Quartermaster General: 1914
“My centre is giving way, my right is in retreat, situation excellent. I attack.”
— Ferdinand Foch
Quartermaster General: 1914 is a new, fast-paced game in the critically acclaimed Quartermaster General series, designed by Ian Brody, that pits the Central Powers against the Entente Powers. Based on the popular Quartermaster General system, this card-driven wargame reflects the military, economic, and political intrigue of the time.
In Quartermaster General: 1914, each power has its own unique deck of cards, with its own strengths and strategies, providing strong replayability as you try your hand at playing the different powers. Each card has two different uses: one when played, and another when prepared. On their turn, players have the opportunity to both play and prepare a card. They can also spend cards to draft more troops or use cards to subject their opponents to attrition.
Each Power’s deck represents the resources of that player: “digging” too quickly through the deck in the early game might result in unsupported armies being swept away in the final rounds. This is worth it if a player can capture Berlin or Paris in 1915 – but if the gambit fails, you may have a tough road ahead. The game ends after 17 rounds of play, or earlier if one side has a commanding enough lead.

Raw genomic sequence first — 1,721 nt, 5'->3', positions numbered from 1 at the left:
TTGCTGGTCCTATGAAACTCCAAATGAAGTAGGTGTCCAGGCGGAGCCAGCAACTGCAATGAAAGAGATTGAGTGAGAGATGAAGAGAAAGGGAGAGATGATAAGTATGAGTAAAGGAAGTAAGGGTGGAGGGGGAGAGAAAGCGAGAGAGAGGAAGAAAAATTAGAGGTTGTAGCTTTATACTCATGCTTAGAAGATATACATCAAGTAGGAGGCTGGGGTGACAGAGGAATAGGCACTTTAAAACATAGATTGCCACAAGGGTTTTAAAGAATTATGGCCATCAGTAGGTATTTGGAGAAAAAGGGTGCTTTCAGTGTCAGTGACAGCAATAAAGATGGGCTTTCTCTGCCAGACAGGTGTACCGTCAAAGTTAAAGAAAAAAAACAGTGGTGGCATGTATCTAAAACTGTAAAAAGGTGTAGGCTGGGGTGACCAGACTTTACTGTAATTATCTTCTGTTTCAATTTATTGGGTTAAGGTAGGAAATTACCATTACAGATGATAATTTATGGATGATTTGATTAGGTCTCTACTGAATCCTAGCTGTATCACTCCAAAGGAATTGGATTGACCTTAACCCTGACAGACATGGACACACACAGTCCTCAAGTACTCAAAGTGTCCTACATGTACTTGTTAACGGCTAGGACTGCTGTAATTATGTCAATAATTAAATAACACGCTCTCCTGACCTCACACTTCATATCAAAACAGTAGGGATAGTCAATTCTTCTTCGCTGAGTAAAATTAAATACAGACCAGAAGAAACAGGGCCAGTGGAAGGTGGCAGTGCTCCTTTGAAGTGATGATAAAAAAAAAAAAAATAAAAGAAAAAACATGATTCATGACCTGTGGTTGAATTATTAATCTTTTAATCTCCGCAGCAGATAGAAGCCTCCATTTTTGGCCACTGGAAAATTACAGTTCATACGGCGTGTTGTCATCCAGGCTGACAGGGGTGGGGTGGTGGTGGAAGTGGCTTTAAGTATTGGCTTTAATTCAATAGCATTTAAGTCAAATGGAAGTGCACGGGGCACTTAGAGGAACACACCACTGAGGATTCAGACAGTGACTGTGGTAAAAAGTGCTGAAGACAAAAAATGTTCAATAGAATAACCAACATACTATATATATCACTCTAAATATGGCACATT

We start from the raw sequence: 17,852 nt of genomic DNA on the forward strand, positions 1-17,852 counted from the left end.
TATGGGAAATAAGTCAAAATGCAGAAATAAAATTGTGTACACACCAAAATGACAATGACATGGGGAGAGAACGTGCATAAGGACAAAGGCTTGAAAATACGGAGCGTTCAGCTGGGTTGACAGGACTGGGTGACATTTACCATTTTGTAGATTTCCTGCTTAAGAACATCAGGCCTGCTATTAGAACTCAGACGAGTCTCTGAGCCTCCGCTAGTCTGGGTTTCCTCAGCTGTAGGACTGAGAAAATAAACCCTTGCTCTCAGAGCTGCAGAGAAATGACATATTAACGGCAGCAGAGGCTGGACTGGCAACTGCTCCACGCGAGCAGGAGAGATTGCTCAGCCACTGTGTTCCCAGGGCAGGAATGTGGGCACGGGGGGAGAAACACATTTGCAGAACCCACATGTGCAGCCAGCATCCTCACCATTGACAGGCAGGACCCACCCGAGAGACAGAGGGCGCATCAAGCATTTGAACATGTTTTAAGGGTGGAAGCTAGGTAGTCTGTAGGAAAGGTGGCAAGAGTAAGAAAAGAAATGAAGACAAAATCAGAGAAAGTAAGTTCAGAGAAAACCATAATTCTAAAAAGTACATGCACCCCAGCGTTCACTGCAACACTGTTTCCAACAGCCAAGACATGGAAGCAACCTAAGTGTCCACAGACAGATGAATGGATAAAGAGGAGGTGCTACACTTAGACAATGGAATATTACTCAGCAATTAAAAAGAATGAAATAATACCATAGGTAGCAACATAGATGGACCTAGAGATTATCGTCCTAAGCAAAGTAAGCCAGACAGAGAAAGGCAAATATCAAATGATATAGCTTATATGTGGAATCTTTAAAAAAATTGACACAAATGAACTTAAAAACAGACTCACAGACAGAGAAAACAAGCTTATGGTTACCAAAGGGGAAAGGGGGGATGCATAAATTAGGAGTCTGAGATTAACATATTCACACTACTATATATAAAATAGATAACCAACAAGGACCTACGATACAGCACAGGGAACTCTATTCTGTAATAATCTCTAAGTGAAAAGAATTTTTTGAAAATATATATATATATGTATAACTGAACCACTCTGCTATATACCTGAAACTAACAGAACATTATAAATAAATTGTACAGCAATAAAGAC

Quartermaster General: 1914 is a must-have for all fans of the Quartermaster General series, and for anybody looking for an accessible grand-strategy game on the “Great War.”
Quartermaster General: The Cold War
Ian Brody’s acclaimed card-driven Quartermaster General series heads into the Nuclear Age!
Quartermaster General: The Cold War depicts the struggle between the aspirations of the Soviet Bloc, the West, and the Non-Aligned nationalist independence movements throughout the developing world.
You will play a Bloc of nations: the Soviet Bloc, the Western Bloc, or the Non-Aligned Bloc. Each Bloc is considered an enemy to each other Bloc, even if players decide to cooperate temporarily to preserve the balance of power. Each of the three Blocs may be played by one or two people, depending on the number of players.
On your turn, you’ll play cards to unfold a narrative of the Cold War – as it might have been. You may decide to use military force when espionage fails, but escalating tensions will reduce the penalty your enemies pay to use their WMDs in retaliation!